Filthy Animals

There’s a cop in the McCallister home when Home Alone begins. Usually, that’s an event in a suburban residence. Everyone stops and pays attention. Not here.

Partly, it’s plot development. That officer is Joe Pesci, less a law enforcer than a law breaker scoping out the neighborhood. More importantly, it’s the chaos. The panic. Home Alone is a Christmas movie not for the lights and decorations. Instead, it’s about how uncontrolled modern life made the holiday season, everyone aimlessly running, never a moment to breathe.

Home Alone earned its popularity through 20-minutes of cartoon lunacy. Blowtorches, glass ornaments, nails, irons. It’s ludicrous, but fun. In his own way, Kevin McCallister (Macaulay Culkin) experiences an adult Christmas after his parents leave him behind. He shops and when back home, prepares for the inevitable. His gifts though don’t have wrappings, just pain.

Home Alone still works because ultimately, no one sits down to talk anymore

Entertaining as it is, the most truthful moment in Home Alone is one without any of that mania. There’s no panic, just conversation. Kevin enters a church, sits next to a man he believes is a slasher movie villain, and they talk. Just talk. Barriers comes down. Both take away a life lesson, and that only happens because the quiet around them let it happen.

The scene works because this is four movies in one, perfect to encapsulate the thematic bedlam. There’s Kevin’s parents rushing to get back home, exaggerating travel’s misery at year’s end. Counter to that, a kid’s fantasy, a second grader left alone to eat gallons of ice cream and binge movies. Home Alone uses heist movie tropes for comedy, both Daniel Stern and Pesci wonderful incompetents when paired together. Finally then is a true Christmas movie – values, warmth, love, joy. Still funny of course. After rushing home on connecting flights and toughing it out in a rental van with a polka band, Kevin’s mom (and then everyone else) ditches Kevin in the main hallway. It’s just too busy to celebrate anything, even a reunion.

Credit the script team too who do a remarkable job in making this all plausible. Events all coalesce to make the mistake believable in a way movies contrive to make them so. Phones knocked out out, power outages, miscounts, spilled milk, neighbors away for the weekend; the scenario makes sense, batting away those in the audience trying to pick up on logic faults.

Of course, even without that series of events, Home Alone still works because ultimately, no one sits down to talk anymore. No wonder we forget people – even kids.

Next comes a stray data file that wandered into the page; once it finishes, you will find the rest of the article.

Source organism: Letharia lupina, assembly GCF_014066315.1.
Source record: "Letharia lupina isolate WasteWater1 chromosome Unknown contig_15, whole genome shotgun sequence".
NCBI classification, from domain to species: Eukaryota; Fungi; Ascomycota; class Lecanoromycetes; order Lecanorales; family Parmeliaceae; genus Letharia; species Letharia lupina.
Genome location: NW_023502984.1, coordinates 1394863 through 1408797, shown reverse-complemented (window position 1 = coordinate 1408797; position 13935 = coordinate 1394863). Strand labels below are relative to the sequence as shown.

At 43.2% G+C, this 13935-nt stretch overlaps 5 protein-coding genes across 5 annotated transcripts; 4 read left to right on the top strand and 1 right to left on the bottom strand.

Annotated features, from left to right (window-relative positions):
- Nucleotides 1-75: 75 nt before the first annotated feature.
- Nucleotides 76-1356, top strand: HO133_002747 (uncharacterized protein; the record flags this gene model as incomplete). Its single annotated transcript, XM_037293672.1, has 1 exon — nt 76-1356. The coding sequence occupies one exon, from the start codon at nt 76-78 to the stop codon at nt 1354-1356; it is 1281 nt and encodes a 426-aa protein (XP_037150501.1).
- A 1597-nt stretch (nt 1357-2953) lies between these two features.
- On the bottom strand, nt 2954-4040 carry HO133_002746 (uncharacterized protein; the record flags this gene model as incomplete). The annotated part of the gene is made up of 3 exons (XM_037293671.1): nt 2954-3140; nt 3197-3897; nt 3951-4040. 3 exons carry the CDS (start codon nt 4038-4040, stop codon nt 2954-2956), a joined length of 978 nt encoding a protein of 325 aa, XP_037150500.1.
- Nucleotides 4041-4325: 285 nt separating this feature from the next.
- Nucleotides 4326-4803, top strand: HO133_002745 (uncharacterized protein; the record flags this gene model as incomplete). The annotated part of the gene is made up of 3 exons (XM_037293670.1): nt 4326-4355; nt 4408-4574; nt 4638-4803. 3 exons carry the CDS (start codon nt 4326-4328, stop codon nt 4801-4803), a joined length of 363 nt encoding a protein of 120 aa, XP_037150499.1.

Disney handles the 4K release, sourced from a sharp, consistent print. Grain management draws some minor ire, sticking on occasion, but generally resolved and pure. Any processing remains nearly invisible, and without damage to image integrity.

Detail flourishes in this context. Texture quality excels when displaying the McCallister home in its idyllic upper class setting. Bricks and trees all sharply define. Close-ups draw detail on Culkin’s face in addition to clothing and other items. Medium shots offer equal resolution, certainly a true 4K master given the fidelity.

Christmas allows the HDR to swell, sensationally bright when handling the lights. Strings adorning houses and even interior lamps bring a newfound glow to Home Alone, and not betraying the source. Black levels add their own heartiness, potent as needed to keep depth/dimensionality stable.

Likewise, holidays push color. Primaries swell, even dazzling given the reds set about everywhere. Excellent flesh tones keep their natural hues, allowing the rest to utilize ever greater range.


Transferring the 5.1 DTS-HD track, Home Alone’s sedate design barely utilizes the soundstage. Kids running through the house fills the fronts, but minus any particular discrete stereo use. Kevin’s traps make limited travels between speakers. If anything, it’s the score spreading out, accentuated nicely, that reminds listeners this is a surround mix. Although, to be fair, planes do pan front to back a few times.

LFE barely reaches a whimper. The blowtorch trap and music dig in a bit, but not much.


There’s nothing on the UHD. The included Blu-ray begins as it did in previous releases – a Chris Columbus and Macaulay Culkin commentary. A fun making-of almost hits 20-minutes, a stunts featurette a bit over seven minutes. Overseas dubs, a ‘90s EPK, the movie-in-the-movie, and theories on Buzz are explored briefly. Deleted/alternate scenes and bloopers run up the tally.

Home Alone
  • Video
  • Audio
  • Extras


Remembered for its cartoon violence, Home Alone is more than that though: A clever commentary on the modern holiday experience.

User Review
4.5 (2 votes)

The following six screen shots serve as samples for our subscription-exclusive set of 59 full resolution uncompressed 4K screen shots grabbed directly from the UHD:

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